In today’s Musing I celebrate our collective feminine lineage. Our family histories are uplifted with the strength of countless women, and men (like my wonderful dad) who allowed their feminine and nurturing sides to keep the family going. I also celebrate the depth and audacity of St. Hildegard of Bingen.
I invite you to celebrate the beauty within your own heritage, the elegance, bravery and strength.
May we all enjoy savoring sweet moments of memory and stand in gratitude for the amazing ancestors and feminine mystics who went before us.
Permission to Enjoy the White Gloves
My Mom had them all in a plastic bag. A whim motivated her to pull them out for me, as she was showing me her new clothes for the cruise her and Dad were to take for their 50th Wedding anniversary.
White gloves. Lots of them, all in the plastic bag. They had been her mother’s gloves. All of them were white. There were different kinds of materials and various degrees of ornate decoration to simplicity itself. I could not help myself. Feeling the pull of countless generations of women, I reached in and started trying them on.
I give myself permission to open my eyes to the white gloves of my own heritage, the beauty and sanctity and amazing fortitude of those who have gone before me.
A sheer, frilly affair was lost from its partner. Once united they made a handsome statement of women’s femininity; don’t be deceived by the seemingly fragile material – it has stood the test of time. “Here I am,” it says, “frilly, lovely and still here.” I was enthralled, letting their loveliness take me to the special celebrations and high times they had witnessed as they clothed my grandmother’s hands. I found myself hoping she had indeed lived the moments of high life alluded to by the gauzy gloves.
Heavier, suede like material made up another pair. It was matched with its partner. A row of tiny pearl white buttons held folded over scallops in place. I marveled at those tiny buttons. Who does such detail work now? The craftsmanship communicated a level of under spoken pride. Images of my grandmother wearing them to church rose up in my mind. I found myself feeling the quiet solitude a moment in church must have brought her, and the confidence gloves would have wrought as they covered up hands marred by countless baking and home chores. The soft elegance of the gloves would have gone a long way to shelter dry and broken hands from an observer’s view.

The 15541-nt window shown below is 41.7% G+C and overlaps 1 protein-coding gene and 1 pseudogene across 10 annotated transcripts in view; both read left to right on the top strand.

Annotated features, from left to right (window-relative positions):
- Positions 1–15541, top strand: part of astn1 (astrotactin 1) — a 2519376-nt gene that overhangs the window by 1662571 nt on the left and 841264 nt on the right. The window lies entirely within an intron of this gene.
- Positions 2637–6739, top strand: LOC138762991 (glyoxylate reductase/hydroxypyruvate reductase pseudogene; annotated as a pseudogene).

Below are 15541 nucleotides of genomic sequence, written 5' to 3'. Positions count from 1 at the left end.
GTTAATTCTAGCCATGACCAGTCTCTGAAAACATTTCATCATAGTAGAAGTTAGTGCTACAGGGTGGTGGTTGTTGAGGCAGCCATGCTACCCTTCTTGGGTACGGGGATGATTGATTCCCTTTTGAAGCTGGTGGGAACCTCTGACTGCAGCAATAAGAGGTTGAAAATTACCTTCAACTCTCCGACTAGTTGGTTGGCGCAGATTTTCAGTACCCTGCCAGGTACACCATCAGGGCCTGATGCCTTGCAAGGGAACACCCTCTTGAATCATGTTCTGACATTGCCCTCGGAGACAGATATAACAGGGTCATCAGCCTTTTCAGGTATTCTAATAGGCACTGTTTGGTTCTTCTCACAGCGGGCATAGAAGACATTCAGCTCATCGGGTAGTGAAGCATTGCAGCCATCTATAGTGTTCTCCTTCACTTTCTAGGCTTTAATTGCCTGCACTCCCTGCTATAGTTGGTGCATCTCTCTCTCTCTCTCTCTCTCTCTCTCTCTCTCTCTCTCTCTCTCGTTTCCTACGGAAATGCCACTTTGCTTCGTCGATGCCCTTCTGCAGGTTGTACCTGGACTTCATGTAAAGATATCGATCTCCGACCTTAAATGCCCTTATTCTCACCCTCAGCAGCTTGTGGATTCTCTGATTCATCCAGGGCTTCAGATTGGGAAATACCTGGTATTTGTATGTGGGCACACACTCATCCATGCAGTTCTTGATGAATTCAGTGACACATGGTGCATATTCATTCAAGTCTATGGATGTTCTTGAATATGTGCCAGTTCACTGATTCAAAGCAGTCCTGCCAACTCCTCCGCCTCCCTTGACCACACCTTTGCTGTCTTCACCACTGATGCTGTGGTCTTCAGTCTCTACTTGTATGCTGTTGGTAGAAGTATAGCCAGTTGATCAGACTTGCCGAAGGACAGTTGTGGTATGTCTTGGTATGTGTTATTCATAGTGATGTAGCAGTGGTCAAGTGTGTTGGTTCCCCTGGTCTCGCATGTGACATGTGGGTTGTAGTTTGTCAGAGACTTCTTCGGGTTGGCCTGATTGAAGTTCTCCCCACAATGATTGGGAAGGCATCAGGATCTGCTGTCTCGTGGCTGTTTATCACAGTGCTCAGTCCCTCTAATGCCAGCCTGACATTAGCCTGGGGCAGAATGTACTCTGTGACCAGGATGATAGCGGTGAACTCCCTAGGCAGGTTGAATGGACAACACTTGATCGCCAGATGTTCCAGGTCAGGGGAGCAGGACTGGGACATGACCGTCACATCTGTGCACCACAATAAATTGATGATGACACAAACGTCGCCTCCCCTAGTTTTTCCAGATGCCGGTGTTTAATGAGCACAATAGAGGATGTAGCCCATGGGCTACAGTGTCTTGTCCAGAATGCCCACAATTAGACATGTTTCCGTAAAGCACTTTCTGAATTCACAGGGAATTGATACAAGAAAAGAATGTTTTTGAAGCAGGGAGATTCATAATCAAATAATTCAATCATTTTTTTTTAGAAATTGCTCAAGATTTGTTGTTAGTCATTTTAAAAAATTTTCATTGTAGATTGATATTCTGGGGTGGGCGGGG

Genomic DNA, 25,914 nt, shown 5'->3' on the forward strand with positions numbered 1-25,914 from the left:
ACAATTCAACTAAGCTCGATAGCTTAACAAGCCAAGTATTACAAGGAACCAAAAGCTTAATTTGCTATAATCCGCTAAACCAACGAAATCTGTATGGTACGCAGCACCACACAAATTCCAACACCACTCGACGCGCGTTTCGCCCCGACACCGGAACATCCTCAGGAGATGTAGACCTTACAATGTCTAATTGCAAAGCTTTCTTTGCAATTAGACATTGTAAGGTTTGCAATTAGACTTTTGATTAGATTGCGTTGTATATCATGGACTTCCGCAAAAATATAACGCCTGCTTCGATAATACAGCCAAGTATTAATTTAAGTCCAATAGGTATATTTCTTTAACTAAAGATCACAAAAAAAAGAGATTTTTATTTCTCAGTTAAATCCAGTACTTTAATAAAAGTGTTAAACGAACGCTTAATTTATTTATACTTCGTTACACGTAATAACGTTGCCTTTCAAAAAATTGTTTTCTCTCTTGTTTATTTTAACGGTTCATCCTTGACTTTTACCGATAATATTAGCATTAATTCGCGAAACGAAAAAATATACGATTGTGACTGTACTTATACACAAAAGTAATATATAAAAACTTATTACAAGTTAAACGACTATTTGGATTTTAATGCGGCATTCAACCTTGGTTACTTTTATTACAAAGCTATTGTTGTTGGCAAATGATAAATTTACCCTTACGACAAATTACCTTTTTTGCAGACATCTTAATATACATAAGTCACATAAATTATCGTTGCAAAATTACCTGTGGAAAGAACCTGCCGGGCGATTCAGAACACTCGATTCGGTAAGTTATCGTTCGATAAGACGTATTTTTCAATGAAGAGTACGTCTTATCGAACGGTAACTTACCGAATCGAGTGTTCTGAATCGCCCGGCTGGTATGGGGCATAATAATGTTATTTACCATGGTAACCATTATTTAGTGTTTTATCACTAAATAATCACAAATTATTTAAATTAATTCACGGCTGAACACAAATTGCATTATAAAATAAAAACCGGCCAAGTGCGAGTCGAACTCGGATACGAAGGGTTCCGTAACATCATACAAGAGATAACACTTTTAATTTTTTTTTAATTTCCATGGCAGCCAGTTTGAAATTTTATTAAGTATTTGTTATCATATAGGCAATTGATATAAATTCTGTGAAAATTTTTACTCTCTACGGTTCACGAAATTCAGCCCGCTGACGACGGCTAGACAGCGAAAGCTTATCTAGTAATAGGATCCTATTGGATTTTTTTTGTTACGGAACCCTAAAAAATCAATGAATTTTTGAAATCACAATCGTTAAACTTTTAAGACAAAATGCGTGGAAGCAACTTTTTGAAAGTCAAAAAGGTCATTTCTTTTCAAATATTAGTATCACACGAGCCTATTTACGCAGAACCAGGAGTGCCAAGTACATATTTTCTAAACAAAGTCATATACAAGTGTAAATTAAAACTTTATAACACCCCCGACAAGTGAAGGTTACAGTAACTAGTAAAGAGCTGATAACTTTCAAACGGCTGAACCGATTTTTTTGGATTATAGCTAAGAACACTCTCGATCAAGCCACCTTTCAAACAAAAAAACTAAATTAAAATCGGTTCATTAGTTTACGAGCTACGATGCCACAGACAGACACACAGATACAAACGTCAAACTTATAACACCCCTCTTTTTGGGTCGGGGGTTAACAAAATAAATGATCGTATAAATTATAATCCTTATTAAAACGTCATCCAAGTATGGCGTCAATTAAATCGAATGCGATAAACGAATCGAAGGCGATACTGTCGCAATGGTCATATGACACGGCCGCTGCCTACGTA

My hands are little bigger than my grandmother’s. I tried several of them on and they fit, just barely. Mom was talking about giving them to a theater group. They were in such good condition. My fascination with them prompted me to ask her to wait, I wanted to look at them and keep some for myself. The gloves started their work on me. Started me thinking of my grandmothers from a different perspective. The gloves seemed to symbolize a time forgotten, a sensibility to social mores; yet also the strength of these women to pave the way for my generation.
Hildegard of Bingen was an audacious 12th Century Mystic, abbess of two communities, creative (music, art, holistic medicine) and a powerful voice who spoke truth to power, male leaders of her day.
In the garden this archetype inspires: Egg, seed
You are invited to visit the rich work of Matthew Fox related to Hildegard. I took his class recently and it was amazing.
You can read more about the feminine and masculine archetypes in the Permission to Bloom virtual garden here.